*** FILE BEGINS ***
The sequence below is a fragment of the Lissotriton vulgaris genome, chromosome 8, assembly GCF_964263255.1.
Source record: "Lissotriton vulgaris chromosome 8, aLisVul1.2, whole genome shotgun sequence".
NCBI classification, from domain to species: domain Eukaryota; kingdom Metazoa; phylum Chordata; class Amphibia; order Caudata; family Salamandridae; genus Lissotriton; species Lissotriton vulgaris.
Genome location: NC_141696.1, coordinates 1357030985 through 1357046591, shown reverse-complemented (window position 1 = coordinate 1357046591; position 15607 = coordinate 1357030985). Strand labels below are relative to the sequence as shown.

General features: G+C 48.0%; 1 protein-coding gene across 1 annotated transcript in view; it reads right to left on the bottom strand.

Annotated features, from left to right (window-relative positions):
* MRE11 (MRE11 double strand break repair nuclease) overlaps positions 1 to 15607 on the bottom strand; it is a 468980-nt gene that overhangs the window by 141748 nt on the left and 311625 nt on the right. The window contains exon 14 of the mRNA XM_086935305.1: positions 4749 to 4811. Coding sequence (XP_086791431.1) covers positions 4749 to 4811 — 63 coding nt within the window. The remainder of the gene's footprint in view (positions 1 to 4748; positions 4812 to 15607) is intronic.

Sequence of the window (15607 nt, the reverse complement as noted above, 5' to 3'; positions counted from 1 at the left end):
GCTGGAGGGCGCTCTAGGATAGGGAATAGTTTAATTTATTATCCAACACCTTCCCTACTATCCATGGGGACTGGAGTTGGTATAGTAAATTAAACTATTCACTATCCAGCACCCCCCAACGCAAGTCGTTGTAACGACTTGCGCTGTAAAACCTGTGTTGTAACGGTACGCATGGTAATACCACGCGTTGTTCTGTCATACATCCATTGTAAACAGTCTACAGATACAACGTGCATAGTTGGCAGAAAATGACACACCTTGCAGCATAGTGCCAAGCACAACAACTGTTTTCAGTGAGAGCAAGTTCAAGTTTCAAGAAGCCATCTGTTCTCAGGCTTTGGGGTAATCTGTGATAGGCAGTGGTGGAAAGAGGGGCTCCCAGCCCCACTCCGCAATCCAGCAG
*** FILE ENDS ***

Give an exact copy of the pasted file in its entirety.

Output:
The sequence below is a fragment of the Lissotriton vulgaris genome, chromosome 8, assembly GCF_964263255.1.
Source record: "Lissotriton vulgaris chromosome 8, aLisVul1.2, whole genome shotgun sequence".
NCBI classification, from domain to species: domain Eukaryota; kingdom Metazoa; phylum Chordata; class Amphibia; order Caudata; family Salamandridae; genus Lissotriton; species Lissotriton vulgaris.
Genome location: NC_141696.1, coordinates 1357030985 through 1357046591, shown reverse-complemented (window position 1 = coordinate 1357046591; position 15607 = coordinate 1357030985). Strand labels below are relative to the sequence as shown.

General features: G+C 48.0%; 1 protein-coding gene across 1 annotated transcript in view; it reads right to left on the bottom strand.

Annotated features, from left to right (window-relative positions):
* MRE11 (MRE11 double strand break repair nuclease) overlaps positions 1 to 15607 on the bottom strand; it is a 468980-nt gene that overhangs the window by 141748 nt on the left and 311625 nt on the right. The window contains exon 14 of the mRNA XM_086935305.1: positions 4749 to 4811. Coding sequence (XP_086791431.1) covers positions 4749 to 4811 — 63 coding nt within the window. The remainder of the gene's footprint in view (positions 1 to 4748; positions 4812 to 15607) is intronic.

Sequence of the window (15607 nt, the reverse complement as noted above, 5' to 3'; positions counted from 1 at the left end):
GCTGGAGGGCGCTCTAGGATAGGGAATAGTTTAATTTATTATCCAACACCTTCCCTACTATCCATGGGGACTGGAGTTGGTATAGTAAATTAAACTATTCACTATCCAGCACCCCCCAACGCAAGTCGTTGTAACGACTTGCGCTGTAAAACCTGTGTTGTAACGGTACGCATGGTAATACCACGCGTTGTTCTGTCATACATCCATTGTAAACAGTCTACAGATACAACGTGCATAGTTGGCAGAAAATGACACACCTTGCAGCATAGTGCCAAGCACAACAACTGTTTTCAGTGAGAGCAAGTTCAAGTTTCAAGAAGCCATCTGTTCTCAGGCTTTGGGGTAATCTGTGATAGGCAGTGGTGGAAAGAGGGGCTCCCAGCCCCACTCCGCAATCCAGCAG